“The Change” by Kezia Frayjo, Damascus

Change July 20, 2011 20:25

topic: CHANGE medium: TEXT, VIDEO

as shared at a PenTales event themed “Great Expectations”

Everything was well before the incident. I didn’t know it was all going to change that afternoon. If I had known what was about to happen, I don’t think I would have sat there calmly drinking Earl Gray tea and eating chocolate biscuits while talking to old expat ladies.

I would have gotten the hell out of there before it got ruined. I should have excused myself, left, and had a drink somewhere else instead. But hindsight is pointless and at best only mocks us.

It started with a conversation. A simple chat between me and an old English lady who must have been around 70-years-old. Talk followed the normal rhythm of questions when expat meets expat for the first time. Where are you from? What are you doing in Syria? How do you like Damascus? Blah, blah, blah.

Those kinds of questions went on and on so I expected smooth conversation sailing. My mind was on auto-pilot. Then out of the blue she asks me, “Do you know the big square next to the Syrian Opera House called Ummaweeyeen Square?”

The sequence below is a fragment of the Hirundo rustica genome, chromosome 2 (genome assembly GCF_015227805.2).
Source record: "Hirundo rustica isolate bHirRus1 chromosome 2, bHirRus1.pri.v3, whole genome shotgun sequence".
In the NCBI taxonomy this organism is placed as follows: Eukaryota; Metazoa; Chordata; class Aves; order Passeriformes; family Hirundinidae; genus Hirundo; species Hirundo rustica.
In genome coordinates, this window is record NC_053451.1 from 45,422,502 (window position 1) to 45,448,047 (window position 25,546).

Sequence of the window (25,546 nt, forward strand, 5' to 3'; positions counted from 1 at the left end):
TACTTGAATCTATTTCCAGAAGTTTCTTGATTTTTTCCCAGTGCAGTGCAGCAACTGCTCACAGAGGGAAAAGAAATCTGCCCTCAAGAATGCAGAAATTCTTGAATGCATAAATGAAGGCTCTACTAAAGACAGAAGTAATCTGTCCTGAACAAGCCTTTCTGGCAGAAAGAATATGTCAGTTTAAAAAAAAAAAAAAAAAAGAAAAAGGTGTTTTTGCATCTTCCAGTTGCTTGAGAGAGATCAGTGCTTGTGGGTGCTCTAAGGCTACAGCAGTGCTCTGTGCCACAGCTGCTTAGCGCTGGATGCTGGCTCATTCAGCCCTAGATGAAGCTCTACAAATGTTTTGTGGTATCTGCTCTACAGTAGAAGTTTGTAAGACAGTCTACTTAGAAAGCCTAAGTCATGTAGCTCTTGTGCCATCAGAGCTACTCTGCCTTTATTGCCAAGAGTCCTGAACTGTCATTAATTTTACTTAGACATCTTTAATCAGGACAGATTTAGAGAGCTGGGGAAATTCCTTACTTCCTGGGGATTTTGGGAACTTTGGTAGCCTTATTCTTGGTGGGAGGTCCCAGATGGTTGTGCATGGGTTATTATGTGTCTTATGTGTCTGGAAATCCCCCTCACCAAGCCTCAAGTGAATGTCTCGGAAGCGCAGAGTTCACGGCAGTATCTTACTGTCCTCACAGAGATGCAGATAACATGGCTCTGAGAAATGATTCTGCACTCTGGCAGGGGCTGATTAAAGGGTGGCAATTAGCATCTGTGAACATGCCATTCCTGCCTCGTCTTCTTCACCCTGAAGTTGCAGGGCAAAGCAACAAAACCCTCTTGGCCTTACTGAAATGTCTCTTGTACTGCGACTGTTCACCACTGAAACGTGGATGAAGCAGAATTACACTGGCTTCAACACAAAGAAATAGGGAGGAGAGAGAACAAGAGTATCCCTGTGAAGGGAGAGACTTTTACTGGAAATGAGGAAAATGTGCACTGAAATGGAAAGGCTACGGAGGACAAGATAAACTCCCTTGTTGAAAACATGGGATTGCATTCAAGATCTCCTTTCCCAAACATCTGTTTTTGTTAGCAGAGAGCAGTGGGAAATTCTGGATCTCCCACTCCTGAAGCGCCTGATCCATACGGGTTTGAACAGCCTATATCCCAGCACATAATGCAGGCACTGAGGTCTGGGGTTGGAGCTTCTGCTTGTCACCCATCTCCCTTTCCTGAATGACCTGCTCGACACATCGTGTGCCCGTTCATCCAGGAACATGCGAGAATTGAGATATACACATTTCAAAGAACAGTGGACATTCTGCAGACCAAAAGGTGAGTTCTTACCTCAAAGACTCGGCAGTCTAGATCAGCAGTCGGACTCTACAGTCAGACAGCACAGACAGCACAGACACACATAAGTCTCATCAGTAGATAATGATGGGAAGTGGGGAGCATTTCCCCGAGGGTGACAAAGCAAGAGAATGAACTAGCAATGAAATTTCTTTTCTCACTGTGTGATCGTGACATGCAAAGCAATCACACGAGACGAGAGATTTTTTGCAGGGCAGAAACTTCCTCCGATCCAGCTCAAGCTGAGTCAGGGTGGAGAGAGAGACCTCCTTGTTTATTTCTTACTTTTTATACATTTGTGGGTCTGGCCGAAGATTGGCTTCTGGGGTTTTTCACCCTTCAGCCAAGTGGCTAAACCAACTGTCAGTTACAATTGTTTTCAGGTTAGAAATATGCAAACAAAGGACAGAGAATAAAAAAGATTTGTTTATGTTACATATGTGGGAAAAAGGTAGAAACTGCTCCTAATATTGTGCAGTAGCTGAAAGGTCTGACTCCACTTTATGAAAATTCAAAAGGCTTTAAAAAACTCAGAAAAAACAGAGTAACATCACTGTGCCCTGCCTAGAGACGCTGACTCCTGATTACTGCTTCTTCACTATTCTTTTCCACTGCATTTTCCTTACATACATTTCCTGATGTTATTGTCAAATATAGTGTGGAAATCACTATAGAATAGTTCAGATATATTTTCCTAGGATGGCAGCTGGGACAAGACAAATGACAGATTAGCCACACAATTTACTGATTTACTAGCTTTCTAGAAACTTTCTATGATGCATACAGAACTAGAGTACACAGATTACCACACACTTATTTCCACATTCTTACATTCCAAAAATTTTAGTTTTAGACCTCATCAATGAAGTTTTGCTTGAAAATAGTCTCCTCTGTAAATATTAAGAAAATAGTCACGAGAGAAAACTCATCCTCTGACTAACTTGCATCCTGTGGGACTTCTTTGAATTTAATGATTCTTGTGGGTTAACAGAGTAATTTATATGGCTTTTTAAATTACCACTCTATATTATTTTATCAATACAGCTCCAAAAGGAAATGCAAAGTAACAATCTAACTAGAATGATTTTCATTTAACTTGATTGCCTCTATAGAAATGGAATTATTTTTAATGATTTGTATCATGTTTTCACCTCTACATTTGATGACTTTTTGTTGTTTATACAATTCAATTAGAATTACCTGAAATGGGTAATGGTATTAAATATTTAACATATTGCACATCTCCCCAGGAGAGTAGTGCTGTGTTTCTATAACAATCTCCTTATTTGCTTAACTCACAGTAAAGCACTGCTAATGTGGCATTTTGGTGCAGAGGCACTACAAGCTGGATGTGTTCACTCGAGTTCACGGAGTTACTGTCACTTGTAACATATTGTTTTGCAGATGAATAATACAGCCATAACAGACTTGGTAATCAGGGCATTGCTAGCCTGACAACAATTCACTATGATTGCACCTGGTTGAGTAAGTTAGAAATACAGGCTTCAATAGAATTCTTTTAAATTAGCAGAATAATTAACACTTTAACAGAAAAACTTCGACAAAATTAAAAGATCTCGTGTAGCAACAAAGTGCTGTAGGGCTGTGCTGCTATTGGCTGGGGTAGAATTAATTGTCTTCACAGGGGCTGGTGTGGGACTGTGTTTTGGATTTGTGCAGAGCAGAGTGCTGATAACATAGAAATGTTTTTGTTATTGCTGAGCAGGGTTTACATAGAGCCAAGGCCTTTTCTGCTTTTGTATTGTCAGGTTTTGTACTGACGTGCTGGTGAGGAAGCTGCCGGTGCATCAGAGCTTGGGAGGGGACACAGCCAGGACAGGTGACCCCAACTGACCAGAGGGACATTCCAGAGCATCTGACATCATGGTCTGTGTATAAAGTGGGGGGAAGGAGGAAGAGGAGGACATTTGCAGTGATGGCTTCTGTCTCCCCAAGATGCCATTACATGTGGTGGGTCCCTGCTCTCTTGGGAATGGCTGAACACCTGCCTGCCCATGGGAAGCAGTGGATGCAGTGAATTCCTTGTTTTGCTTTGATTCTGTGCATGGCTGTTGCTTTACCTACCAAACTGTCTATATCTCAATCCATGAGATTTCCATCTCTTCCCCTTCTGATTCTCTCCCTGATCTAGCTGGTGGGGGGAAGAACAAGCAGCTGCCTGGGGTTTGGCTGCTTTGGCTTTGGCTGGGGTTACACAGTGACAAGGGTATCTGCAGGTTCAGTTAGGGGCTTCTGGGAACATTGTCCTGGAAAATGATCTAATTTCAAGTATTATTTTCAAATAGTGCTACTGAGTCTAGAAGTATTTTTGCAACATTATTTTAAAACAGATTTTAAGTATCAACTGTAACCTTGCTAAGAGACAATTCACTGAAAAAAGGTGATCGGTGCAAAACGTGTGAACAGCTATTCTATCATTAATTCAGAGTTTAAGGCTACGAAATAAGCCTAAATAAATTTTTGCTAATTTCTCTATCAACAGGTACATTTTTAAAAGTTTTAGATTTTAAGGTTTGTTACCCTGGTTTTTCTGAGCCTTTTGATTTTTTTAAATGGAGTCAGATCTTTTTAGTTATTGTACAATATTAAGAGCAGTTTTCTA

“Yes,” I answered.

She continued, “Did you know that the big sword-looking monument next to the Opera House is actually an old Turkish torture instrument?”

Slightly confused and not knowing where the conversation was going, I stammered, “Um…no, I didn’t know that.”

“Well,” she said. “Most people think it’s a sword but in reality it’s a replica of a small torture instrument used by the Turks. They used to take the sharp end of it and ram it into prisoners’ rears. The pain to their backside was so intense they would spill any secrets they had.”

I went blank and just sat there not knowing what to say. The silence was getting awkward but luckily the old lady excused herself and went on her way. This was not how I expected this conversation to go. Hell, this is not how a person expects any conversation with an old lady to go. But that was it. The deed was done. Now a tiny piece of my mind was forever going to remember this random gruesome fact.

Every time I pass by Ummaweeyeen Square I think of the Turkish torture instrument. That old English lady changed the square for me; she made it mean something, and that something wasn’t pleasant. It’s funny how words and stories can change places and things. The change is even stronger when you don’t expect it. Words can breathe life into inanimate objects. We can create a mini-Big Bang with every sentence we speak. It’s like when an engagement ring suddenly comes alive when accompanied by the four words of “Will you marry me?” or how an average sword monument in a Damascus square is now a memory of torture by way of an old English lady’s chit-chat.

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